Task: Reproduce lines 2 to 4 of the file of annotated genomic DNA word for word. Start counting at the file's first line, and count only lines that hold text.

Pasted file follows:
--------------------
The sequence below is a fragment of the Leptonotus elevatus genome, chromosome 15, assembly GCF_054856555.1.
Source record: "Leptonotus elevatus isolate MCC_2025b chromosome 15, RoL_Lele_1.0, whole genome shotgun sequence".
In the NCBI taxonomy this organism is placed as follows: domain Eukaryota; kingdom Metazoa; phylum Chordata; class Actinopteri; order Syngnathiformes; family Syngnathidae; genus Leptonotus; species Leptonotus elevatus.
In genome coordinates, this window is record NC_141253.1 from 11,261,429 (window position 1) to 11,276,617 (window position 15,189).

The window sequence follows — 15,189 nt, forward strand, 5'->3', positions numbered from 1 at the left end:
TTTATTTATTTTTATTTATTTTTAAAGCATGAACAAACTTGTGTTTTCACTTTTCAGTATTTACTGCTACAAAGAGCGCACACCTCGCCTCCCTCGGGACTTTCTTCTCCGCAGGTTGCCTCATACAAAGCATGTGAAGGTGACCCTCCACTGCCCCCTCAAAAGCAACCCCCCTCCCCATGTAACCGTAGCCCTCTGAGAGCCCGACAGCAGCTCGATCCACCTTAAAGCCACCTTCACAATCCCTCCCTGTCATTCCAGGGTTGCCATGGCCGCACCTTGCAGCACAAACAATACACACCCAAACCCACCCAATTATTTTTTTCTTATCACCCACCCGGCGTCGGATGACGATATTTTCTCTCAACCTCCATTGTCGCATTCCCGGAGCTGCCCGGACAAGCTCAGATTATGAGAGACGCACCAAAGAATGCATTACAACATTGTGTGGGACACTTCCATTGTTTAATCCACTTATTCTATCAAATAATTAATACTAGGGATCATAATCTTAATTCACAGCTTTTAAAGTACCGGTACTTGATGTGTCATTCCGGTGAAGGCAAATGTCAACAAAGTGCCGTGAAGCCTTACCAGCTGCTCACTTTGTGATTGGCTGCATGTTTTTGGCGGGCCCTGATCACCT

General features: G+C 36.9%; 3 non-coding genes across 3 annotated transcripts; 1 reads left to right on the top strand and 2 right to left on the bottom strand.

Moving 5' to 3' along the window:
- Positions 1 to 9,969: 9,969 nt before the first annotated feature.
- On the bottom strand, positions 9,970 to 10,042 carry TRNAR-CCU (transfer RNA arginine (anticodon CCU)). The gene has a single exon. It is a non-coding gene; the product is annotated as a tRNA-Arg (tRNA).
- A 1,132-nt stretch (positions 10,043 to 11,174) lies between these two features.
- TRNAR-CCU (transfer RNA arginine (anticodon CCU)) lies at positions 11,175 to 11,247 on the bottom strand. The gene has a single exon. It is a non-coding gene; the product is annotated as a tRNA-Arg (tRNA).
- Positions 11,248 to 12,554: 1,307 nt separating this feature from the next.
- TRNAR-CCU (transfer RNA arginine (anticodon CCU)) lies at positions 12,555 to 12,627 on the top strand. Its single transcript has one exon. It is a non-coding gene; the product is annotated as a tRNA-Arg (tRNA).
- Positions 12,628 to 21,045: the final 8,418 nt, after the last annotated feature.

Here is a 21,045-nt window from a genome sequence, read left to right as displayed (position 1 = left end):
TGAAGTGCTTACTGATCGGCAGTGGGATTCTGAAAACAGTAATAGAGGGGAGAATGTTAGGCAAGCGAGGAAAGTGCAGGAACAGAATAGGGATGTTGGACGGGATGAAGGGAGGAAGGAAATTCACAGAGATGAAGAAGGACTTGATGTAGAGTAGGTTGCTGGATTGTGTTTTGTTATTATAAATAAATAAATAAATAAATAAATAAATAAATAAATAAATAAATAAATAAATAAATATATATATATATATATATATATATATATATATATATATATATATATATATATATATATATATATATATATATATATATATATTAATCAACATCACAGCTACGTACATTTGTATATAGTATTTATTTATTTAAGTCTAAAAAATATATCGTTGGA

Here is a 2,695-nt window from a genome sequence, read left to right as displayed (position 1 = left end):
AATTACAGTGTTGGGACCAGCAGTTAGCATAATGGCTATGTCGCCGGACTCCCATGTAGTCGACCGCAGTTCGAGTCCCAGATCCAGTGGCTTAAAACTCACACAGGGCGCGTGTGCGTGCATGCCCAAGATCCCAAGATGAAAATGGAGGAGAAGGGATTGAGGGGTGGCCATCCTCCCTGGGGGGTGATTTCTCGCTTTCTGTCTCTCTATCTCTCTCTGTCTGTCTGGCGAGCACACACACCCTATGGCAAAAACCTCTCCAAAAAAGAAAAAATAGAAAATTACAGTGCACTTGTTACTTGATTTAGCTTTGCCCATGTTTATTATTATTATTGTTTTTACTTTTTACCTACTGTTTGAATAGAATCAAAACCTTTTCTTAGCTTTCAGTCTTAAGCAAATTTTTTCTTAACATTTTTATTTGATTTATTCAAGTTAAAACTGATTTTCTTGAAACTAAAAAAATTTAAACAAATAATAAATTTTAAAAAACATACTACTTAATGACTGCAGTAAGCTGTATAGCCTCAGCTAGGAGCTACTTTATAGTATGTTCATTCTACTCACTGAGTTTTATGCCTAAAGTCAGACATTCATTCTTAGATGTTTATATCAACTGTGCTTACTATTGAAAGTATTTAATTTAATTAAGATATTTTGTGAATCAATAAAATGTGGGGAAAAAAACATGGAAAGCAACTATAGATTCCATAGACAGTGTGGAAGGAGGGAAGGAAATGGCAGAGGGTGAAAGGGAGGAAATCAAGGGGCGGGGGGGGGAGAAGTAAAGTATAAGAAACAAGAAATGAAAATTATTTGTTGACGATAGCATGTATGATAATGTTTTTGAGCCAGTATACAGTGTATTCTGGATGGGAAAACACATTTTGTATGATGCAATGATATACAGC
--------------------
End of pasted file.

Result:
Source record: "Leptonotus elevatus isolate MCC_2025b chromosome 15, RoL_Lele_1.0, whole genome shotgun sequence".
In the NCBI taxonomy this organism is placed as follows: domain Eukaryota; kingdom Metazoa; phylum Chordata; class Actinopteri; order Syngnathiformes; family Syngnathidae; genus Leptonotus; species Leptonotus elevatus.
In genome coordinates, this window is record NC_141253.1 from 11,261,429 (window position 1) to 11,276,617 (window position 15,189).